Performance of structs with incompletely parameterized fields


I the performance section, it was stated that we should avoid fields with abstract types

struct MyAmbiguousStruct

But what about incompletely parameterized types? How bad is something like

struct MyGenericArrayStruct{T}

when compared to

struct MyGenericVectorStruct{T}

I’m asking because it is useful for me to have structs that could have array multiple fields with different dimensions, but it becomes unwieldy to have ALL the dimension parameters show up in the parent struct. Is the performance penalty for an “incompletely parameterized type” the same as an abstract type?

In general, “it depends” - you could incur a lot of overhead (particularly in a hot loop), and you’d be making life harder for the compiler, but the flexibility may be worth it if runtime isn’t critical. The only way to answer the question of performance penalty for your particular application is through benchmarks, but just to give you a rough idea, compare:

julia> abstract type GenericContainer end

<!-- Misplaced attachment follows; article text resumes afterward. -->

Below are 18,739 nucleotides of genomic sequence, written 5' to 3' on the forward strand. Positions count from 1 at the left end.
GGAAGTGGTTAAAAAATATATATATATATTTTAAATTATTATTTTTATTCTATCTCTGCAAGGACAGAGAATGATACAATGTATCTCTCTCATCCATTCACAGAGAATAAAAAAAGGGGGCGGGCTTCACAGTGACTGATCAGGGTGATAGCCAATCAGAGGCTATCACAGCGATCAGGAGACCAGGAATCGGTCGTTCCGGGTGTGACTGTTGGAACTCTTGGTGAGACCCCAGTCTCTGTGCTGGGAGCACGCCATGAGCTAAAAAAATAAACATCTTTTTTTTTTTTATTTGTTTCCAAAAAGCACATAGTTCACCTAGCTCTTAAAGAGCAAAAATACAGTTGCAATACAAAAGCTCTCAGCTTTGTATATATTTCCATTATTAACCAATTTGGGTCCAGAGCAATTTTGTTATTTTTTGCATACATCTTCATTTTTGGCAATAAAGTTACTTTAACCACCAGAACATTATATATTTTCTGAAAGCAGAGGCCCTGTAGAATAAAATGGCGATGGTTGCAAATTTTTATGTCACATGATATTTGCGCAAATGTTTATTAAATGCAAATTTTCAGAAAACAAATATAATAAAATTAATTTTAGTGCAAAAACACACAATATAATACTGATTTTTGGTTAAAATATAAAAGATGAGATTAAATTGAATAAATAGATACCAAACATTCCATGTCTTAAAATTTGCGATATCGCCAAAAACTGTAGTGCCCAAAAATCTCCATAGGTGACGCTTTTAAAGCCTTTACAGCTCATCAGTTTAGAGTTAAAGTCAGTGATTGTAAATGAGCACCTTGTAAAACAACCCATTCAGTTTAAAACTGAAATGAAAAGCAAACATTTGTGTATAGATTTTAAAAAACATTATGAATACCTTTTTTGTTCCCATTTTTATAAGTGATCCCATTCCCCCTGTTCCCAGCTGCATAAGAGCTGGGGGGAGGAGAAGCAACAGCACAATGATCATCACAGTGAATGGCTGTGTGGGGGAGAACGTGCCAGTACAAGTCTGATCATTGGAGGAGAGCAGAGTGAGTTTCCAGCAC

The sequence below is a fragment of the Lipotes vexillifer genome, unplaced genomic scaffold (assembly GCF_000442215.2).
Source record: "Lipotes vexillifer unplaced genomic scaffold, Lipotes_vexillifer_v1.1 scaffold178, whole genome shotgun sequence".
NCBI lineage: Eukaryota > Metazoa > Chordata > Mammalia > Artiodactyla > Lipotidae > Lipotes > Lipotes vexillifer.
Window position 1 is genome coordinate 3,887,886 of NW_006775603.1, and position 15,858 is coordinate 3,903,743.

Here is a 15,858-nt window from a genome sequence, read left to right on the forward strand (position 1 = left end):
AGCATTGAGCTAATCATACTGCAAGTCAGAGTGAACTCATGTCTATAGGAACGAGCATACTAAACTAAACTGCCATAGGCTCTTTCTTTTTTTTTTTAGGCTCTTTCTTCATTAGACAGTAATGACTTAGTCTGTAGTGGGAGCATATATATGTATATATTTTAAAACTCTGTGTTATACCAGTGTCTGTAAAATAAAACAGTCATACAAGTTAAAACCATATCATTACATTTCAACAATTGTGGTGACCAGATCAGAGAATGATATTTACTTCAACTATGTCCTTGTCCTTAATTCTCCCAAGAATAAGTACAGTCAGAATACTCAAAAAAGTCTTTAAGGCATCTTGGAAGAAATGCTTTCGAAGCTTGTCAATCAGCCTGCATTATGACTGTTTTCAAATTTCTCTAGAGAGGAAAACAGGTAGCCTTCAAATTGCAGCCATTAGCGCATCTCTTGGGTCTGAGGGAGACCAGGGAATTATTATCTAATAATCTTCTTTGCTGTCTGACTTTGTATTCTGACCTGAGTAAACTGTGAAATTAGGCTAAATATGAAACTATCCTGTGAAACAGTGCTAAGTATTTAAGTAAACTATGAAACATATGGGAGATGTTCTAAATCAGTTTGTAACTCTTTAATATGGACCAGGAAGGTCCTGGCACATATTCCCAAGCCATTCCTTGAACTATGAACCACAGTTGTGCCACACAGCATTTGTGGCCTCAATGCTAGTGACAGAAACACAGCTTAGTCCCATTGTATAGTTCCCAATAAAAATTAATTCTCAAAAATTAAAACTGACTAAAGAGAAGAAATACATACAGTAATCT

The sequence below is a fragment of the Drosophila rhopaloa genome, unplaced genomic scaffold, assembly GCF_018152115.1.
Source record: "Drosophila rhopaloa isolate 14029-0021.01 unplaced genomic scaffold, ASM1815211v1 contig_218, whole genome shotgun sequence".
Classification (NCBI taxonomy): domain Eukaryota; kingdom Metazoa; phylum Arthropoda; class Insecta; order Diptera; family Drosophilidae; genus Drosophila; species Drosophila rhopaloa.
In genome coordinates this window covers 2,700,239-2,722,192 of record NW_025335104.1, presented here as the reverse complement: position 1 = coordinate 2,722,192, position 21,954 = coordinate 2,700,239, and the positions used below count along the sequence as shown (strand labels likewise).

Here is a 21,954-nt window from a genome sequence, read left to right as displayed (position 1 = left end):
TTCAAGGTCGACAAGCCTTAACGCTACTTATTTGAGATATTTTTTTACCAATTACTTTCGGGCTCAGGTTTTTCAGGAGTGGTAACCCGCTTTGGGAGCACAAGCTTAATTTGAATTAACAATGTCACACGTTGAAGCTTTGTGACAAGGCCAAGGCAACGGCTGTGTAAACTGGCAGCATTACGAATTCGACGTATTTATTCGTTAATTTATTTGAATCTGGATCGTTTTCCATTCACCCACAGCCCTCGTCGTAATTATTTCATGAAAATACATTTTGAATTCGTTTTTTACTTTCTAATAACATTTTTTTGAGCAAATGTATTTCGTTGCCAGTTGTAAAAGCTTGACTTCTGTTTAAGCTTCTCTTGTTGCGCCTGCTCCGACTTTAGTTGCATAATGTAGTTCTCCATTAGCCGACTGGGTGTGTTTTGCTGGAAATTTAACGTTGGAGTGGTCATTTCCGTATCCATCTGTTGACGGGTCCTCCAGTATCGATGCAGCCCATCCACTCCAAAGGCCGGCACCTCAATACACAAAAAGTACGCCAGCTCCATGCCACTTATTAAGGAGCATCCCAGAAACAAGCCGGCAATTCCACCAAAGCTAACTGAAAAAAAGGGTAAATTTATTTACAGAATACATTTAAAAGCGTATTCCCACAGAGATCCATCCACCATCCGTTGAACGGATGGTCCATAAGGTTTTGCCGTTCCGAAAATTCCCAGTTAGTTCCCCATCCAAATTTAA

julia> struct MyGenericArrayStruct{T} <: GenericContainer

julia> struct MyGenericVectorStruct{T} <: GenericContainer

julia> total(g::GenericContainer) = sum(g.val)
total (generic function with 1 method)
julia> using BenchmarkTools

julia> mgas = [MyGenericArrayStruct(rand(3)) for i = 1:10^6];

julia> mgvs = [MyGenericVectorStruct(rand(3)) for i = 1:10^6];

julia> @btime mapreduce(total, +, $mgas)
  63.524 ms (1999999 allocations: 30.52 MiB)

julia> @btime mapreduce(total, +, $mgvs)
  6.469 ms (0 allocations: 0 bytes)
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You could add also the dimension as a type parameter to the wrapping type, that way you’d have both performance a d flexibility.

And you can also use

directly, if you find cumbersome to annotate T,N in your case. You could create an inner constructor to check the data structure if that is needed for some reason.